Date of Award

5-2008

Document Type

Thesis

Degree Name

Master of Science (MS)

Legacy Department

Parks, Recreation, and Tourism Management

Advisor

Bixler, Robert D

Committee Member

Baldwin , Elizabeth D

Committee Member

Jodice , Laura W

Abstract

Over the last 30 years, AZA-accredited zoos and aquariums have shifted focus from recreation to become centers of research, conservation and education. As awareness of environmental issues increases, zoos around the world have stepped up the challenge of engaging their visitors in learning experiences to enhance knowledge and awareness of conservation initiatives and eventually evoke action. Evaluation of these educational programs has also shifted from assessing whether a program works to determining for whom it works and why. The purpose of this study is to explore the role of locus of control, motivation, previous life experiences, personal interest and knowledge on the effectiveness of a zoo program designed to stimulate environmentally-responsible behavior (ERB). A web-based survey and mail-back paper survey were used to evaluate the effectiveness of the education program in terms of environmentally-responsible behavior and understand what visitor characteristics influence an individual to participate in ERB. Responses were received from 546 visitors. The survey instrument included an environmentally-themed locus of control scale, questions to understand visit motivation, various assessments of previous life experiences, a personal interest and perceived knowledge scale, and an objective knowledge test. To evaluate these variables in terms of environmentally-responsible behavior, a 21 item list of action behaviors was complied from conservation messages around the zoo.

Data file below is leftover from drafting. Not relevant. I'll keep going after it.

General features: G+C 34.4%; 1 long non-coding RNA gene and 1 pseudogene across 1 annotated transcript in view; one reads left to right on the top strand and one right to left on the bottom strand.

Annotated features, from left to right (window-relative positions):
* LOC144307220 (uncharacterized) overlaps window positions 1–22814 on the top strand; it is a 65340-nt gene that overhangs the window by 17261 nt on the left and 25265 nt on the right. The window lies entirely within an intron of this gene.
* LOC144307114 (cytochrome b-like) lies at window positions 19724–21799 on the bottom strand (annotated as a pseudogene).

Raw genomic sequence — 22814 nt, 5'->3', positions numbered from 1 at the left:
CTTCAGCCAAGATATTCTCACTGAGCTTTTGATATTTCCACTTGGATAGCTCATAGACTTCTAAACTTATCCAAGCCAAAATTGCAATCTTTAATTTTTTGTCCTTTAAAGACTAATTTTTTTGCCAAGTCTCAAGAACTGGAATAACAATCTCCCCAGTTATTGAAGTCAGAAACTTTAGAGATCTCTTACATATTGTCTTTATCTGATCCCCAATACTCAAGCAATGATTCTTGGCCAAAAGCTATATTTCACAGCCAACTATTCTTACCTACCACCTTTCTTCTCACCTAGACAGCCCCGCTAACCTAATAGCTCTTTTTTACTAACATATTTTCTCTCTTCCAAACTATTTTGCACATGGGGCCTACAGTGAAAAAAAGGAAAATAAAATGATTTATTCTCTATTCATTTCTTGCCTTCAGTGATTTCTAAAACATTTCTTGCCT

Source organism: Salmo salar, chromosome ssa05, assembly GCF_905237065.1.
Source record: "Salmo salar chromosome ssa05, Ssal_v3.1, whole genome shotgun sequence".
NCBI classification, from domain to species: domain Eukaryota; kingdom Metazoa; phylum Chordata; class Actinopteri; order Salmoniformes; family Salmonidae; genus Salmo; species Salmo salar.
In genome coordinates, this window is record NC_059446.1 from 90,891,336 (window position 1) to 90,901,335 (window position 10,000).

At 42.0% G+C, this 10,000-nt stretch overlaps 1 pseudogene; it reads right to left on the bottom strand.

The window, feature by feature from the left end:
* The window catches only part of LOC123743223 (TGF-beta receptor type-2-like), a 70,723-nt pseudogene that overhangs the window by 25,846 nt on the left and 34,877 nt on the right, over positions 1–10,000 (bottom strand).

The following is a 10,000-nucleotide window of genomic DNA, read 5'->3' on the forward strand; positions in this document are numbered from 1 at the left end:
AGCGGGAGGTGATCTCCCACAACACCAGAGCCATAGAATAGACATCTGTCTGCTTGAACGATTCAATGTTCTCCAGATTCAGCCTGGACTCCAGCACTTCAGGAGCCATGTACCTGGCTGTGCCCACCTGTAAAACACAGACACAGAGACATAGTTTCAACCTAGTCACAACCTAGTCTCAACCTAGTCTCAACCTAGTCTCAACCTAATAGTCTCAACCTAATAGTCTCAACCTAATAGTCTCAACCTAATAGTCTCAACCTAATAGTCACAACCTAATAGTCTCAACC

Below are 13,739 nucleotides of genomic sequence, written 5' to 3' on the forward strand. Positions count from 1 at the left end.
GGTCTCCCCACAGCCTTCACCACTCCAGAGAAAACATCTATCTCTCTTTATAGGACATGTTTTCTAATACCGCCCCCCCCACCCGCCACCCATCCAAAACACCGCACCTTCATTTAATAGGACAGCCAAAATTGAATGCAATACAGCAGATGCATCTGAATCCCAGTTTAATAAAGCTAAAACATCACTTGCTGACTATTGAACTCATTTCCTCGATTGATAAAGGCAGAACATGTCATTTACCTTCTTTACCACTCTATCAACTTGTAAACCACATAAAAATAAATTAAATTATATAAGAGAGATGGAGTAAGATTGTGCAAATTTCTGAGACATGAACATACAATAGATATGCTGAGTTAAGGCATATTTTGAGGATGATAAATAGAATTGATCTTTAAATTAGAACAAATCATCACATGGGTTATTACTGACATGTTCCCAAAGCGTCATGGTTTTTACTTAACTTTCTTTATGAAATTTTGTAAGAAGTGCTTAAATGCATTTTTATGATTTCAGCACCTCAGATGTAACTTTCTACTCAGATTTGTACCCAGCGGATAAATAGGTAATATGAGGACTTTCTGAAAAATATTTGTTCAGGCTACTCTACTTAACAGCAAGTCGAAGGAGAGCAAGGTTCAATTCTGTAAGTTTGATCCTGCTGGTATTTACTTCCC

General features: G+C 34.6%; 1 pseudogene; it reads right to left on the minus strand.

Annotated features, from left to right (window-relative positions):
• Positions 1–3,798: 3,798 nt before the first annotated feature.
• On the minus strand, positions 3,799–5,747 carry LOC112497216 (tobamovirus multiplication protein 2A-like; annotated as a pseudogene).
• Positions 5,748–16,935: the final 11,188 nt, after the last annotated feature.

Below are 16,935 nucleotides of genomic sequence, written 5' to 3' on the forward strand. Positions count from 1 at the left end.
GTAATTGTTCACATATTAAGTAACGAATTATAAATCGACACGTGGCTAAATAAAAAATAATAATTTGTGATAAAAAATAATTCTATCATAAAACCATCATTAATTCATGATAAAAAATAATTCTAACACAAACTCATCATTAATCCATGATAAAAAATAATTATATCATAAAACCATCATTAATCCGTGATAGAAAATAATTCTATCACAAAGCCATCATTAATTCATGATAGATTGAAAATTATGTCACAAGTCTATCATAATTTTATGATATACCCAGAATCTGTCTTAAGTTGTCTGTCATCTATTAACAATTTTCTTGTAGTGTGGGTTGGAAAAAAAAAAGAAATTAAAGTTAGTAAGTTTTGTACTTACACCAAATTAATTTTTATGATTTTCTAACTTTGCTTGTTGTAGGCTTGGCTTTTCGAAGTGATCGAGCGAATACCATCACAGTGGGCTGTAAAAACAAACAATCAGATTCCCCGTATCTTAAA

Results indicated significant positive relationships between environmentally-responsible behavior and several independent variables including internal locus of control, educational motivation, attendance at educational attractions, owning a variety of pets, personal interest, higher perceived and objective knowledge of animal and conservation issues, and attendance at special summer exhibits. Program implementation limited the study results due to ineffective distribution of program brochures and less than ideal sign placement. The results indicate that no one variable is so highly correlated that it alone could influence environmentally-responsible behavior. Rather it is a combination of many environmental and conservation-related experiences that prepares a zoo visitor for a meaningful learning experience. Also, Affirmation of environmental attitudes and beliefs plays a large role in encouraging visitors to continue acting in an environmentally-responsible way.

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